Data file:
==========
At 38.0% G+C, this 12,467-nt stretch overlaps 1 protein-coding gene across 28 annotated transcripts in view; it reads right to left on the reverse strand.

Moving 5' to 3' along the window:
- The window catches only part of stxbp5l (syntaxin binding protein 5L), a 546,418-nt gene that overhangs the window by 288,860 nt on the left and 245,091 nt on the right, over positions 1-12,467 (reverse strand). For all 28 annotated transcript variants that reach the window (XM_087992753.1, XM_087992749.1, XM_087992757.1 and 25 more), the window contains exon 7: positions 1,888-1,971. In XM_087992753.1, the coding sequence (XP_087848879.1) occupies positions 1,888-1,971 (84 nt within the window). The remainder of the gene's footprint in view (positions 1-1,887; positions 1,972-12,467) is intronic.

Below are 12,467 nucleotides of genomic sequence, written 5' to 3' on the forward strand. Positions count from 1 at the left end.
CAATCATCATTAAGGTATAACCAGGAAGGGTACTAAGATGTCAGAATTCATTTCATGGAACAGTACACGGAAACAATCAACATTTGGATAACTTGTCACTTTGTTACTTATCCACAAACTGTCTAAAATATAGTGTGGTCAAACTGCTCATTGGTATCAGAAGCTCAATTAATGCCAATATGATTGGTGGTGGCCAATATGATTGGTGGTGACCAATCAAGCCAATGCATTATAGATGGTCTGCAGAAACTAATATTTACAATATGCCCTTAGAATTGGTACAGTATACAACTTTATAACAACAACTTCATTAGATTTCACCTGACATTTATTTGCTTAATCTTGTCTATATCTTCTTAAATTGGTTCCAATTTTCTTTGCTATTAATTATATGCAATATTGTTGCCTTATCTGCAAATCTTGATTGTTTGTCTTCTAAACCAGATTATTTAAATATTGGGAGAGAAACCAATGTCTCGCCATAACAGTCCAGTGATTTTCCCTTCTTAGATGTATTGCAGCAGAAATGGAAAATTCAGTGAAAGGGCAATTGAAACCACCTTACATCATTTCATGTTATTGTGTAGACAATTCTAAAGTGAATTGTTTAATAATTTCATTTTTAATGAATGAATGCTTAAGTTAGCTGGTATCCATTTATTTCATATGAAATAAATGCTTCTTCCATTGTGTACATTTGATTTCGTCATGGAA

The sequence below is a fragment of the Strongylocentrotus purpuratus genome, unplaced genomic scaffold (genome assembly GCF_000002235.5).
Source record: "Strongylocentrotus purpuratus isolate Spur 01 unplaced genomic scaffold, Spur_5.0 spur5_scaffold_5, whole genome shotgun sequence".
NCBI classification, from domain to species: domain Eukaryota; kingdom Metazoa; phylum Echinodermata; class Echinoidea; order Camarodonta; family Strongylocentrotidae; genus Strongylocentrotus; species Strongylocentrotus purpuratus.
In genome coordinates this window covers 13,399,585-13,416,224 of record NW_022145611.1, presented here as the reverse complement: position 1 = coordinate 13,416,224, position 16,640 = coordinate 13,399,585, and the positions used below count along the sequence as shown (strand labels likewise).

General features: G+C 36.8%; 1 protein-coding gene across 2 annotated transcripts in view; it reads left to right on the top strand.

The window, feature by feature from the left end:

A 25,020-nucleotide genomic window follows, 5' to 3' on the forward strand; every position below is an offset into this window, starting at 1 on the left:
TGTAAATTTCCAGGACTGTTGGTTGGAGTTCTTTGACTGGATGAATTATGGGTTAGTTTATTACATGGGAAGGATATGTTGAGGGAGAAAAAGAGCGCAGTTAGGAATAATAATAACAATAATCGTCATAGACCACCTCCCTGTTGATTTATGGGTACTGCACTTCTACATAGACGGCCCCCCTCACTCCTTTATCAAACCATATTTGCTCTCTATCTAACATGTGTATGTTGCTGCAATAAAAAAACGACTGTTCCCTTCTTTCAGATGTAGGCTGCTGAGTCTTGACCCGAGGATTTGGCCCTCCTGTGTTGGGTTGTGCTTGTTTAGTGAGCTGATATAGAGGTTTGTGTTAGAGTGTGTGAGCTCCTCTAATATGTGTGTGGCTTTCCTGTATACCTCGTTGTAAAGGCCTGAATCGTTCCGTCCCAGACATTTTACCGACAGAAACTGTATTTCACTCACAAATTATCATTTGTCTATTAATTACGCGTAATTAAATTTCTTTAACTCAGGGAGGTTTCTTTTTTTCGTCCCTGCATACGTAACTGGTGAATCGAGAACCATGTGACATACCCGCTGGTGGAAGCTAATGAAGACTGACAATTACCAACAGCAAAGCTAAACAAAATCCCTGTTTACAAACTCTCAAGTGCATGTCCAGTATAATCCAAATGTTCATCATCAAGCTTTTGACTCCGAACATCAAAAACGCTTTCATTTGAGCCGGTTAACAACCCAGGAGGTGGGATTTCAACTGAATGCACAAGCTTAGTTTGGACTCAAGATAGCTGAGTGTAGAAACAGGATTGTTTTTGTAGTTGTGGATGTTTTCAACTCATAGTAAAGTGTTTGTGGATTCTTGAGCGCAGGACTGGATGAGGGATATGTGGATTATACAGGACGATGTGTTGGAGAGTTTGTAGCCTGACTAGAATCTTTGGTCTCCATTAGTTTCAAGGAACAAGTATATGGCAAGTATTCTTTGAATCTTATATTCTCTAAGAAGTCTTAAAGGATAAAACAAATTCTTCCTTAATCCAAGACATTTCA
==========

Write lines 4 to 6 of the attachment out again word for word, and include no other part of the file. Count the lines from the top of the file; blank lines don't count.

Below are 12,467 nucleotides of genomic sequence, written 5' to 3' on the forward strand. Positions count from 1 at the left end.
CAATCATCATTAAGGTATAACCAGGAAGGGTACTAAGATGTCAGAATTCATTTCATGGAACAGTACACGGAAACAATCAACATTTGGATAACTTGTCACTTTGTTACTTATCCACAAACTGTCTAAAATATAGTGTGGTCAAACTGCTCATTGGTATCAGAAGCTCAATTAATGCCAATATGATTGGTGGTGGCCAATATGATTGGTGGTGACCAATCAAGCCAATGCATTATAGATGGTCTGCAGAAACTAATATTTACAATATGCCCTTAGAATTGGTACAGTATACAACTTTATAACAACAACTTCATTAGATTTCACCTGACATTTATTTGCTTAATCTTGTCTATATCTTCTTAAATTGGTTCCAATTTTCTTTGCTATTAATTATATGCAATATTGTTGCCTTATCTGCAAATCTTGATTGTTTGTCTTCTAAACCAGATTATTTAAATATTGGGAGAGAAACCAATGTCTCGCCATAACAGTCCAGTGATTTTCCCTTCTTAGATGTATTGCAGCAGAAATGGAAAATTCAGTGAAAGGGCAATTGAAACCACCTTACATCATTTCATGTTATTGTGTAGACAATTCTAAAGTGAATTGTTTAATAATTTCATTTTTAATGAATGAATGCTTAAGTTAGCTGGTATCCATTTATTTCATATGAAATAAATGCTTCTTCCATTGTGTACATTTGATTTCGTCATGGAA

The sequence below is a fragment of the Strongylocentrotus purpuratus genome, unplaced genomic scaffold (genome assembly GCF_000002235.5).